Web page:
Their problem was that they were doing it for the wrong reason, just as reaping prestige and proving prowess are the wrong reasons to have a space program — if, that is, one expects it to be both effective and cost effective. Kennedy was even more wrong when he put it this way, in his Rice speech of a year and a half later:
We choose to go to the moon in this decade and do the other things, not because they are easy, but because they are hard, because that goal will serve to organize and measure the best of our energies and skills, because that challenge is one that we are willing to accept, one we are unwilling to postpone, and one which we intend to win, and the others, too [my emphasis].
I rebutted this logic a few years ago, too:
It would be hard to move Pikes Peak from Colorado to Florida. It would be even harder to build a life-size replica of the World Trade Center with used q-tips. Those things would also serve to “organize and measure the best of our energies and skills.” That doesn’t make them worth doing.
The combination of the decade’s-end deadline, the emphasis on prestige, and the fixation on doing it “because it was hard” (read: huge budgets) all combined to a program attitude of “waste anything but time,” creating a NASA culture of high costs that we live with to this day. Beyond that, it created a mindset for the public that this was the only way that space could be done. Ignoring the rent-seeking of those trying to preserve legacy space jobs in their states and districts (all of those jobs are why NASA programs are so expensive), much of the resistance to the needed changes in policy that have occurred over the past year and a half have, at their root, a nostalgia for Apollo, when the nation was perceived as having done great things. But as The Economist points out this week, it was doing great things in a way that was an exception to American exceptionalism:
To many Americans, neglecting human space flight this way looks like a sorry end to the glorious chapter Kennedy opened half a century ago. He set out to make America’s achievements in space an emblem of national greatness, and the project succeeded. Yet it did not escape the notice of critics even at the time that this entailed an irony. The Apollo programme, which was summoned into being in order to demonstrate the superiority of the free-market system, succeeded by mobilising vast public resources within a centralised bureaucracy under government direction. In other words, it mimicked aspects of the very command economy it was designed to repudiate.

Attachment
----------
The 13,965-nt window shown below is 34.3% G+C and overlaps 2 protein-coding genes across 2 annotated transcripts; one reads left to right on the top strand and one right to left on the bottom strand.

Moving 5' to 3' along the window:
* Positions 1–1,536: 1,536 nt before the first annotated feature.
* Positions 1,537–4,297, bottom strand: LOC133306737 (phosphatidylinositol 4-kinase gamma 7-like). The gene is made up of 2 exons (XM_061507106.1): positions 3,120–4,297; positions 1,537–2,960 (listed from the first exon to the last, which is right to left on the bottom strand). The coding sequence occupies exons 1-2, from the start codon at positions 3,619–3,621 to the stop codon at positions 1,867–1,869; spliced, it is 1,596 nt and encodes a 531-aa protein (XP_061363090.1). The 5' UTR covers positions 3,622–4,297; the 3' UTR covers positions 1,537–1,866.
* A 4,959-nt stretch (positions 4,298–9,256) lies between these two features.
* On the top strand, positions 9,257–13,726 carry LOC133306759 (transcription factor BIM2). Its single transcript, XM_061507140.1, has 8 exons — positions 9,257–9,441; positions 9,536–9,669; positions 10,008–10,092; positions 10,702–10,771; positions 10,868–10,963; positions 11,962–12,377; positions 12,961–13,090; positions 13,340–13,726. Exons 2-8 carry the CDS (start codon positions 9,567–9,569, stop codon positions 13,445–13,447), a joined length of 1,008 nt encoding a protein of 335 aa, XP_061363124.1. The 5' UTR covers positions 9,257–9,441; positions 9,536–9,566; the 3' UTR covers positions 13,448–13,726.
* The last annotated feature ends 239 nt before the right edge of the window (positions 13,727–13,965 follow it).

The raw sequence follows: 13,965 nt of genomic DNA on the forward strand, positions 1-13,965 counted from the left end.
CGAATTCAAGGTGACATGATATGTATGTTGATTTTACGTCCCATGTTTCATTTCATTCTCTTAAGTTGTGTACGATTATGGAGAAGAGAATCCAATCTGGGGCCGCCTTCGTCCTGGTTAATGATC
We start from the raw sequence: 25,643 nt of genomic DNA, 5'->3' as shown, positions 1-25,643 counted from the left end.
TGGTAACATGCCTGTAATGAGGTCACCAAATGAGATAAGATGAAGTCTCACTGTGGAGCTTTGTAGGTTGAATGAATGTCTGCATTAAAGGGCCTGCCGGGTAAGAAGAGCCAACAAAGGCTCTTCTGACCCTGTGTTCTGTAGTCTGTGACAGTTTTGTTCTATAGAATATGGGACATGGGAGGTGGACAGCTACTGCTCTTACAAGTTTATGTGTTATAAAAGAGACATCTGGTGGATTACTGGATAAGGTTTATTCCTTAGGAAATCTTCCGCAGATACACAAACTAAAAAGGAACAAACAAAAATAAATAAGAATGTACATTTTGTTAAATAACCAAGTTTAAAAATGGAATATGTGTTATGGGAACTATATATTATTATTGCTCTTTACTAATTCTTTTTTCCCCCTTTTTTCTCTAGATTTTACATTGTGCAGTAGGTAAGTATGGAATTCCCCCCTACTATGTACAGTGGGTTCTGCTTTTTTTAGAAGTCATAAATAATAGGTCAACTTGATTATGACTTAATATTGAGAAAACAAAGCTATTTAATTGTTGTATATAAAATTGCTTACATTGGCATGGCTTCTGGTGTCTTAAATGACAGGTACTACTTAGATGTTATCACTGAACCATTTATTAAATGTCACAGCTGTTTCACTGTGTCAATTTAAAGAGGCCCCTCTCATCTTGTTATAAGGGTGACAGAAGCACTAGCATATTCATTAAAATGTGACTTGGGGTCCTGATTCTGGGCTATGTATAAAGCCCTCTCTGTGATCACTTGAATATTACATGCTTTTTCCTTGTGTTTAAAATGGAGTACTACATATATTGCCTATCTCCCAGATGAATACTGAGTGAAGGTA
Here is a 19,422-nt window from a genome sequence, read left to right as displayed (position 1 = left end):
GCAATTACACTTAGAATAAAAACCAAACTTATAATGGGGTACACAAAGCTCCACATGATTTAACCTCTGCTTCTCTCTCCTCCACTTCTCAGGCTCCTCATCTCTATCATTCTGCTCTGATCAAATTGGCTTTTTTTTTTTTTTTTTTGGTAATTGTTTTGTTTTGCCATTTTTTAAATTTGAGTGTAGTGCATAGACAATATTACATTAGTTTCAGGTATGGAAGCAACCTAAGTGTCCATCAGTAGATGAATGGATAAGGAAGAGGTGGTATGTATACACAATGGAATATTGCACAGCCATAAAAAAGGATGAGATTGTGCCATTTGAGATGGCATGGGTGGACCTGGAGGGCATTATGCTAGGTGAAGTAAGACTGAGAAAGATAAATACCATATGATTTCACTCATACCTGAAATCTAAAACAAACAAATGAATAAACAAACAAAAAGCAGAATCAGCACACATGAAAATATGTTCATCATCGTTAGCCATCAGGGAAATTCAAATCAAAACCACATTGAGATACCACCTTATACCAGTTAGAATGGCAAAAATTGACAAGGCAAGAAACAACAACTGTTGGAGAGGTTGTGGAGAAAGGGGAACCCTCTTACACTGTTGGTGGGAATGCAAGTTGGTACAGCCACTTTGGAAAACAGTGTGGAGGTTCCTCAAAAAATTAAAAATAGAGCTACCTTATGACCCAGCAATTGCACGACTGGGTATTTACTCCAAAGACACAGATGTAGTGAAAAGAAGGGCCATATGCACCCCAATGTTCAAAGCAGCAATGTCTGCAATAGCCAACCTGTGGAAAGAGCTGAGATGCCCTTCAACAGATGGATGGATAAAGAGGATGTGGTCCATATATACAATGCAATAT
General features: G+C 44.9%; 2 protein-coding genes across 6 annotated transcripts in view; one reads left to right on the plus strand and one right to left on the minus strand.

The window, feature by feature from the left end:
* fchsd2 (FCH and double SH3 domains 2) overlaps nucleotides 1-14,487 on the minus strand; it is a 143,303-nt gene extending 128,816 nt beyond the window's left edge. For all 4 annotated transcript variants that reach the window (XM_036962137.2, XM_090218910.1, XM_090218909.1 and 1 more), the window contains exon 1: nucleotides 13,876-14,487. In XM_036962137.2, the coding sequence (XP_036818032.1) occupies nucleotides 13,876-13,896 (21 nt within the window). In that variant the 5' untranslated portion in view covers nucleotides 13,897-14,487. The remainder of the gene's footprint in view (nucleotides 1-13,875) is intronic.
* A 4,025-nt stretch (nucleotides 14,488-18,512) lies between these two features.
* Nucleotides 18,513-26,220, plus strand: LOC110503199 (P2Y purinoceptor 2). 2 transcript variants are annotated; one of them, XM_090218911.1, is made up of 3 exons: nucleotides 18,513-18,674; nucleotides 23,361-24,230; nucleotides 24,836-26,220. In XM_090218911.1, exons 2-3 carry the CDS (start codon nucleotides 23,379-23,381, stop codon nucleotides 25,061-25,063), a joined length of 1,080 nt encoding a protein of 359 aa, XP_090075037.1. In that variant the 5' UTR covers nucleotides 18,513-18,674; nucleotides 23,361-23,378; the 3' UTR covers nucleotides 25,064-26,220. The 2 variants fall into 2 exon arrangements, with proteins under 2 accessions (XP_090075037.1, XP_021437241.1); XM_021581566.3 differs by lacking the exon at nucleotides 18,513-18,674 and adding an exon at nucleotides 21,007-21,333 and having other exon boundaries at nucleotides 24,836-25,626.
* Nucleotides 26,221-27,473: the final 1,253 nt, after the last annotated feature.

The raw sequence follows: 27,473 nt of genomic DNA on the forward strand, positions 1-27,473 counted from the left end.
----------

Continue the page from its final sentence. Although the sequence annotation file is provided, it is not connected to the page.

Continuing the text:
Fortunately for our future in space, we have reached the end of the Apollo era. There are three factors that are bringing this about. First, technologies have advanced that can dramatically reduce the cost of space activities. Second, a new generation of dynamic young entrepreneurs who made their fortunes in the dot-com boom are now investing them in private spaceflight.
And, perhaps most importantly, the government is out of money, so we can no longer justify pork for no progress. Americans will demand value for value when it comes to our presence in space — with tax dollars far more likely to support an outer-space version of the Coast Guard than a bureaucratic behemoth monopolizing and narrowing our activities in orbit and beyond.
Half a century after a flawed start, forces are now converging to bring us a real American space program, not just for a few astronaut national heroes, but for the rest of us as well, with competition driving down costs and improving service just as it does in other aspects of American life. We should honor the people who got us to the moon and defeated the Soviets, boosting morale in an existential war, but the best way to honor them is to finally get on with restoring the dream of an affordable, sustainable space-faring nation falsely promised so long ago.
Update: Also read First and last moonwalkers blast Obama space policy at the Tatler.